Node.js is very closely related to JavaScript, the syntax and architectural approaches are identical, only the "bindings" (browser and server) differ.

What does this mean for your business?

  • The development team will include specialists with a broader view of the problem, which means that the burden on management will be reduced.
  • The development process will be more efficient, because it is always easier and faster for a person (a full-stack developer) to negotiate with themselves than with another person. This reduces the cost of communication between specialists.
  • There will be fewer errors in the development process, because floating bugs often occur at the intersection of different development technologies with different data types.

What does this mean for developers?

  • If you had to work closely with the front-end before, then you have a good understanding of the processes that occur with data in the user part of the resource, and, as a result, a simpler dialogue with front-end users.
  • A good full-stack specialist is often more valued in the market than a good backend or frontend developer
  • If you have enough time allocated for the development of the project, you can independently create both the front and back, thereby avoiding a huge number of "collisions", which often take a lot of time to solve.

Naturally, like any other technology, Node has its drawbacks.

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What are Node's weaknesses?

  • Node works very quickly with a large number of lightweight queries (such as those that do not require long data processing, complex calculations, etc.), but its performance significantly decreases if the requests require large server resources.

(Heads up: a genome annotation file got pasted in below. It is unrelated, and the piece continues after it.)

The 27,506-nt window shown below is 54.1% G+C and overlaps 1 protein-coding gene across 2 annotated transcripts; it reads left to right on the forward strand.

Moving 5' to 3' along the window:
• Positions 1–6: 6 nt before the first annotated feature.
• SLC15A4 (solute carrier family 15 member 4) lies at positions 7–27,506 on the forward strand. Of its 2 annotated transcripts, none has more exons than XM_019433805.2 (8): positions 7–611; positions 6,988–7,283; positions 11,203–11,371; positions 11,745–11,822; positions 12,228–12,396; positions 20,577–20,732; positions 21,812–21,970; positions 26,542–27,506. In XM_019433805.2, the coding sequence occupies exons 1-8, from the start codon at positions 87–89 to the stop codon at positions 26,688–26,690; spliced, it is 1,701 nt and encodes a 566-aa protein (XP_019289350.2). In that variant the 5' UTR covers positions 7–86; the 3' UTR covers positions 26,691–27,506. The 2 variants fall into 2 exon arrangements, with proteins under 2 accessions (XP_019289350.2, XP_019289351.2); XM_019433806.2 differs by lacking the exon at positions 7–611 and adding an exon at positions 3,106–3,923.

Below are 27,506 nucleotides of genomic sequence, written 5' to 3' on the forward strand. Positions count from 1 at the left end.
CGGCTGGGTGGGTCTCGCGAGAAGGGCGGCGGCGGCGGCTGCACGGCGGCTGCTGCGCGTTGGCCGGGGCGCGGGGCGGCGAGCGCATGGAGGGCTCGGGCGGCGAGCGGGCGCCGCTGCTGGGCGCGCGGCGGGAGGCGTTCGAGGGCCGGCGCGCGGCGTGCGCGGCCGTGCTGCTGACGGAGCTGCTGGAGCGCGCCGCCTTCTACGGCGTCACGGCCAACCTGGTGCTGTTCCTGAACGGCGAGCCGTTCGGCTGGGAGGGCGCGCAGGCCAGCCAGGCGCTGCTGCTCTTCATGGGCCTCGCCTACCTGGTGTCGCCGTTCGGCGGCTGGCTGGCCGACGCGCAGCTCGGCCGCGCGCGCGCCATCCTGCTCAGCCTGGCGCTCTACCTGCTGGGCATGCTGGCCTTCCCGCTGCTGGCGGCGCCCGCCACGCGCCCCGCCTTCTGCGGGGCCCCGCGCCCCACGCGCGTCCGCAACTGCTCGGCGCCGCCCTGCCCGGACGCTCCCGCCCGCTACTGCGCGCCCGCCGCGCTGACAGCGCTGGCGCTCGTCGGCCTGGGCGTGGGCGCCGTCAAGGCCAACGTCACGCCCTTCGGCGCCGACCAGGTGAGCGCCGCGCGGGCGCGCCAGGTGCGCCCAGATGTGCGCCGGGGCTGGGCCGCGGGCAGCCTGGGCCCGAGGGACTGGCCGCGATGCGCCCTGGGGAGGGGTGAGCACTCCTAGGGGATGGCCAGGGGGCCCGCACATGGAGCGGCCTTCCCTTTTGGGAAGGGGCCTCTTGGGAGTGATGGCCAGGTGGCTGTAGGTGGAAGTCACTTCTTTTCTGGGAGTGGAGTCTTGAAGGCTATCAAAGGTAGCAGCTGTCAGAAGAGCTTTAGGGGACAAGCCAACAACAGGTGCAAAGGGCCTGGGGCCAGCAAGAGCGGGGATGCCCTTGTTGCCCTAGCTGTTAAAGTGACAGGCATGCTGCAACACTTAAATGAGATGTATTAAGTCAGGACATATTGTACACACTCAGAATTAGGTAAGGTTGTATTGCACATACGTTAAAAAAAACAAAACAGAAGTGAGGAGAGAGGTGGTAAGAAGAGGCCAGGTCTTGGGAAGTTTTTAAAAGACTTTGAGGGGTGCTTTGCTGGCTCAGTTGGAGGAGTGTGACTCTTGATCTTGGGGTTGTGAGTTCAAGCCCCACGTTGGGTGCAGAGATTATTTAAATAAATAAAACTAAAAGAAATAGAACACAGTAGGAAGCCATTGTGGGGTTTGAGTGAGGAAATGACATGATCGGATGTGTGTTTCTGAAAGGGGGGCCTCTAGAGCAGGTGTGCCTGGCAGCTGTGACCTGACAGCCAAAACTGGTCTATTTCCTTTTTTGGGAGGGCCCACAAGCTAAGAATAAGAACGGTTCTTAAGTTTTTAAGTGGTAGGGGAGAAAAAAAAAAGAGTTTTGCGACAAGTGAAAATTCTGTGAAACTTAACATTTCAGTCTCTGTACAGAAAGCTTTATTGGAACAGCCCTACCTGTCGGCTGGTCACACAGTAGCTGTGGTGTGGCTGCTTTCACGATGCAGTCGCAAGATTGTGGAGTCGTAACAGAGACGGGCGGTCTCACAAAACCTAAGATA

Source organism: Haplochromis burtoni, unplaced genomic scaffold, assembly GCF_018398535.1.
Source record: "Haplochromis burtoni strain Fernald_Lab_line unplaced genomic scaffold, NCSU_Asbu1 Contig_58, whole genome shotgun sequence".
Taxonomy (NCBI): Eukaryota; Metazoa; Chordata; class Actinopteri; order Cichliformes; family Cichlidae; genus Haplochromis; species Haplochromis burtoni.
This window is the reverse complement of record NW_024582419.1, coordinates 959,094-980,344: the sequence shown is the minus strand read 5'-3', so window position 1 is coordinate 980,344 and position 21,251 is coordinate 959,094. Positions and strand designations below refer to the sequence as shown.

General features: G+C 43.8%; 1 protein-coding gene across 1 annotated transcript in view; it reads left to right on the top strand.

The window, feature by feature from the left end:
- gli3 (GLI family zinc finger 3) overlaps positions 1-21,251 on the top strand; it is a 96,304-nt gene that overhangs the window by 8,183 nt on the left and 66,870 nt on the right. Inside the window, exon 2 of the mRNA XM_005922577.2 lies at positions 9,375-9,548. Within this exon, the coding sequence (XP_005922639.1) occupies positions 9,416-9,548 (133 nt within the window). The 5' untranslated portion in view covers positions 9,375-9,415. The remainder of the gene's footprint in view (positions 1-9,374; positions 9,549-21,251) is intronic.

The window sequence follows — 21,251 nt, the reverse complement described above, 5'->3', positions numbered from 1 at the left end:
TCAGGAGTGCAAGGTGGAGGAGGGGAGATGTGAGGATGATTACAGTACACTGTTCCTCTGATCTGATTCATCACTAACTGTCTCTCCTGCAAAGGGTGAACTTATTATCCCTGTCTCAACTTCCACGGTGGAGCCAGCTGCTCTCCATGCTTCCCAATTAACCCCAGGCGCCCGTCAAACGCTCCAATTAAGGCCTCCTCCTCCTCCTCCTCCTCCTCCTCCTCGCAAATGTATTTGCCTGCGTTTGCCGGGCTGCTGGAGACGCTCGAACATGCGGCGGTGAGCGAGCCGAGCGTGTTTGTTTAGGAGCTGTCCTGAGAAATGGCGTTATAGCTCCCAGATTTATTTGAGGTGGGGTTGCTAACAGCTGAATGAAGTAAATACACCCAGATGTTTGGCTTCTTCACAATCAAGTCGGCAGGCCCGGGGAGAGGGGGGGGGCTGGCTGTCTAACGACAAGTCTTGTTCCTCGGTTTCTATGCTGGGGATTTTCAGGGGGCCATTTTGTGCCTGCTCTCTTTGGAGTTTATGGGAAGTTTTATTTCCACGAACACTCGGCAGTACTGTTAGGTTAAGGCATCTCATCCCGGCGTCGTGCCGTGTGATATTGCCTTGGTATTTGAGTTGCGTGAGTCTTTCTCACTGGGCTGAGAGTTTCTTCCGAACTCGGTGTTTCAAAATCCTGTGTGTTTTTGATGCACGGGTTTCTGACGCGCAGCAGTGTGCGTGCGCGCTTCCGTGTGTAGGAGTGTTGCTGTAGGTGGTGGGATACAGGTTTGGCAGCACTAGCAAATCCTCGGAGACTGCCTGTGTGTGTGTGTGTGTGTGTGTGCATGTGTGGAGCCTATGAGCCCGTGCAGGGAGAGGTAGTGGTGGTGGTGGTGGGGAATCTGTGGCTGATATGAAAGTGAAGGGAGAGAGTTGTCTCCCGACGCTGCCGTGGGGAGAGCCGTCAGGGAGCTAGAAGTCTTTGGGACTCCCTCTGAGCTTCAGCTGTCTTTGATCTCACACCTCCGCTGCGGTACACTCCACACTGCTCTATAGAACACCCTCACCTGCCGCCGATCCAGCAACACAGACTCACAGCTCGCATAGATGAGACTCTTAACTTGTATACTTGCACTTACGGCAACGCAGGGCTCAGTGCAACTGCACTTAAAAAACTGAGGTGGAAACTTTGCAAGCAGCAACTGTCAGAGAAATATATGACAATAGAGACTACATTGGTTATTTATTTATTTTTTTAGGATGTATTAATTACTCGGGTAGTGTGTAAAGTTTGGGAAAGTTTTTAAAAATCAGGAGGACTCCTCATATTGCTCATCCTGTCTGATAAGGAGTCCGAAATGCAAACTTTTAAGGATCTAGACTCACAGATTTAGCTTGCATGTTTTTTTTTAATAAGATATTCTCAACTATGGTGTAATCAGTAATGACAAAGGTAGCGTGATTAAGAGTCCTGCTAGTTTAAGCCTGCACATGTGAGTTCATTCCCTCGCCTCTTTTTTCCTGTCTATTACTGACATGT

• The language and its execution machine are very actively developed, and sometimes it happens that individual packages are incompatible with each other or with the current version of the platform, which can lead to a complete failure of the project when updating the "engine" or a separate package.

Often, these shortcomings are used by opponents of Node in order to explain the reluctance to use it in production. Moreover, in confirmation of the first drawback, it is often stated that Node is single-threaded, so you can't write serious applications on it. At the current stage of technology development, this is completely wrong. First, there has long been an approach that runs multiple instances of the application and uses the Nginx web server as a load balancer. Secondly, in modern versions of Node, there is a built-in ability to create clusters of single-threaded processes, as well as special utilities for load balancing, automatic restart of processes, control over memory usage, etc.

The second disadvantage of Node is quite easy to compensate for. First, never specify the package version in the "latest" format, but specify the exact version of the package that the system is guaranteed to be compatible with. Second, to avoid losing access to the exact versions of packages in the public register, create copies of them in the local register. Third, do not update the platform or package versions in the production environment without first testing this bundle in the development environment (the statement is obvious, but it is often ignored).